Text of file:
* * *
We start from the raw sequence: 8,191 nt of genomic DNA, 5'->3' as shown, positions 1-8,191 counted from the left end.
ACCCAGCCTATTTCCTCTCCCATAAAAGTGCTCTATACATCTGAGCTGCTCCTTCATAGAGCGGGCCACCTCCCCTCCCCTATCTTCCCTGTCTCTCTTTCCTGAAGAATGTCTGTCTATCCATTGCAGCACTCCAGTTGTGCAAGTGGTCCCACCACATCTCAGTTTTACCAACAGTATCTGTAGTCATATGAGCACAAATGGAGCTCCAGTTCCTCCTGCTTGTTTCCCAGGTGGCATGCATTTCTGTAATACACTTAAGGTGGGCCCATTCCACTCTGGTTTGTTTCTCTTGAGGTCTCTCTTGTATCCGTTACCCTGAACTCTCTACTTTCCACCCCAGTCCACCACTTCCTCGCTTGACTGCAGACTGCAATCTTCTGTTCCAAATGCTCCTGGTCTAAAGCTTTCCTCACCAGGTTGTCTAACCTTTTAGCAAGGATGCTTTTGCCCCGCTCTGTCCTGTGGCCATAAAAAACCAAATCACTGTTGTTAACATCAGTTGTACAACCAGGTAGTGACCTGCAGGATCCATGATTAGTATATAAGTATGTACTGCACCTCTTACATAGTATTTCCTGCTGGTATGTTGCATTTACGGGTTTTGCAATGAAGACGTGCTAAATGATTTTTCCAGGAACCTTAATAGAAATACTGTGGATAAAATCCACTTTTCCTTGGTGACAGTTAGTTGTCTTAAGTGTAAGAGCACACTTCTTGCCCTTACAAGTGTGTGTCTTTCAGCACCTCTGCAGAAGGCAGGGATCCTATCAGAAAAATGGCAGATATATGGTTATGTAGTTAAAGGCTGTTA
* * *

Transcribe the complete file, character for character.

We start from the raw sequence: 8,191 nt of genomic DNA, 5'->3' as shown, positions 1-8,191 counted from the left end.
ACCCAGCCTATTTCCTCTCCCATAAAAGTGCTCTATACATCTGAGCTGCTCCTTCATAGAGCGGGCCACCTCCCCTCCCCTATCTTCCCTGTCTCTCTTTCCTGAAGAATGTCTGTCTATCCATTGCAGCACTCCAGTTGTGCAAGTGGTCCCACCACATCTCAGTTTTACCAACAGTATCTGTAGTCATATGAGCACAAATGGAGCTCCAGTTCCTCCTGCTTGTTTCCCAGGTGGCATGCATTTCTGTAATACACTTAAGGTGGGCCCATTCCACTCTGGTTTGTTTCTCTTGAGGTCTCTCTTGTATCCGTTACCCTGAACTCTCTACTTTCCACCCCAGTCCACCACTTCCTCGCTTGACTGCAGACTGCAATCTTCTGTTCCAAATGCTCCTGGTCTAAAGCTTTCCTCACCAGGTTGTCTAACCTTTTAGCAAGGATGCTTTTGCCCCGCTCTGTCCTGTGGCCATAAAAAACCAAATCACTGTTGTTAACATCAGTTGTACAACCAGGTAGTGACCTGCAGGATCCATGATTAGTATATAAGTATGTACTGCACCTCTTACATAGTATTTCCTGCTGGTATGTTGCATTTACGGGTTTTGCAATGAAGACGTGCTAAATGATTTTTCCAGGAACCTTAATAGAAATACTGTGGATAAAATCCACTTTTCCTTGGTGACAGTTAGTTGTCTTAAGTGTAAGAGCACACTTCTTGCCCTTACAAGTGTGTGTCTTTCAGCACCTCTGCAGAAGGCAGGGATCCTATCAGAAAAATGGCAGATATATGGTTATGTAGTTAAAGGCTGTTA